The main advantage of a national board is sheer volume. Or so we may think. From the perspective of the number of online job listings this is indisputably true. However you must understand that while national boards do not charge a fee to post a resume, employers pay a fee to post jobs and access the website resume database. Depending on the board, the fees an employer must pay can be quite steep and this limits the number and type of companies and recruitment firms that are using them regularly or on an as need and ongoing basis. You will find that companies with multiple locations and lots of jobs to fill tend to use national job boards, as well as aggressive private search consultants, and they have a tendency to screen resumes. Also, using them are companies whose posts are very selective in the candidates they contact for interviews.


There is also the problem of oversaturation of job listings and respondents, and more so the oversaturation of resumes that are posted. Companies do not have the time or the staff and finances to find the needle in the haystack.


2: Industry and profession specific job boards


As the volume of online resumes and the competition to find a perfect candidate kept growing, niche boards emerged within specific professions, industries and income levels. Examples of these boards are Dice.com for IT professionals, and 6FigureJobs.com, a site focusing on jobs with a salary over $100K.


Pros and Cons

The advantages and disadvantages here are much the same as generic national job boards. But the advantage is having a niche. This makes them easier to search, they attract more companies with specific jobs in your field, and employers are receptive to people who will relocate. They are also great for finding recruiters specializing in your field. From a resume perspective, they are also more advantageous because companies search for key words and if you have the right keywords, you will at least get to first base. Again a major disadvantage is the economy and oversaturation. Companies in industry specific boards look for the top 5%-20% of available talent, and agents have self-interest, not your best interest, at heart.


A word of caution: It is a waste of your time to submit or post a resume to a National or Industry Board unless it is in something called ASCII format because it will not enter the database. If you don’t know how to format in ASCII, please feel free to call me.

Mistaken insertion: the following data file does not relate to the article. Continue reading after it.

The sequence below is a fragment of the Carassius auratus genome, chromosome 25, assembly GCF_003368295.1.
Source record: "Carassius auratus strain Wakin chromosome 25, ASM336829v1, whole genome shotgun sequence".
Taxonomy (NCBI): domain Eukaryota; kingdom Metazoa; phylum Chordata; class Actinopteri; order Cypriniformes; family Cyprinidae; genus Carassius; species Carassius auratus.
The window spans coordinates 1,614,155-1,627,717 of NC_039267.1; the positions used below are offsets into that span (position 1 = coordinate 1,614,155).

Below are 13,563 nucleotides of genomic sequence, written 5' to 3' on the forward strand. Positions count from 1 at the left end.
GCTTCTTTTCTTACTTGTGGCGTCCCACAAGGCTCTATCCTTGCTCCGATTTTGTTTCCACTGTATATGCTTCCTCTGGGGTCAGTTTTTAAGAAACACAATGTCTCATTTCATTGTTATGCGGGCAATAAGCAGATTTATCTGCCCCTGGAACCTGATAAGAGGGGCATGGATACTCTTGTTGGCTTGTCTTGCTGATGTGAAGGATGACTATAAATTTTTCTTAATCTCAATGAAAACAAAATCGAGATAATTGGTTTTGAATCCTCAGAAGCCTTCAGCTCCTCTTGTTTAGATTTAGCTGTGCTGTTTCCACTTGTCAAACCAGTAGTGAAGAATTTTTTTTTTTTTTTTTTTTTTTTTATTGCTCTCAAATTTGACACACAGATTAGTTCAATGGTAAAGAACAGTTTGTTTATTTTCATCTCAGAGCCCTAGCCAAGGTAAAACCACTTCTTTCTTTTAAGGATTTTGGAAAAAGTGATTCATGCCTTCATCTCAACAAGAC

3: Local, regional and geographic location specific job boards


Most businesses and recruiting companies don’t have the budget, time or staff to receive or search through the volume a national job board can generate. More important, for most jobs, the employer and candidate want to narrow the search to a radius of 5-50 miles. This is where regional, geographic-specific job boards come into play, the most popular one today being Craig’s List which different websites for most major US cities. Also in the local category are online newspaper classified ad boards.


Pros and Cons

The most obvious advantage is that they cater to the area you live in and have a greater listing of mid and lower level jobs, internships, part-time jobs and jobs that national boards don’t carry like caregivers, tutors, drivers, etc. The main disadvantages is that people come to rely on them too much and forget to network.


4: Corporate/recruiter websites


Where some companies want their job listings to be anonymous or fly under the radar, more and more companies have incorporated a job listing or career page on their website to beef up their recruitment efforts. You can search for available jobs and submit your resume on these web pages, and enter your resume into their database for positions that may become available at a later date. I suggest you research potential employers in your field and visit everyone’s web site to see if they post jobs. If they do, bookmark the site and visit it regularly. On the other hand, every good recruitment firm will post some of its jobs and all accept unsolicited resumes.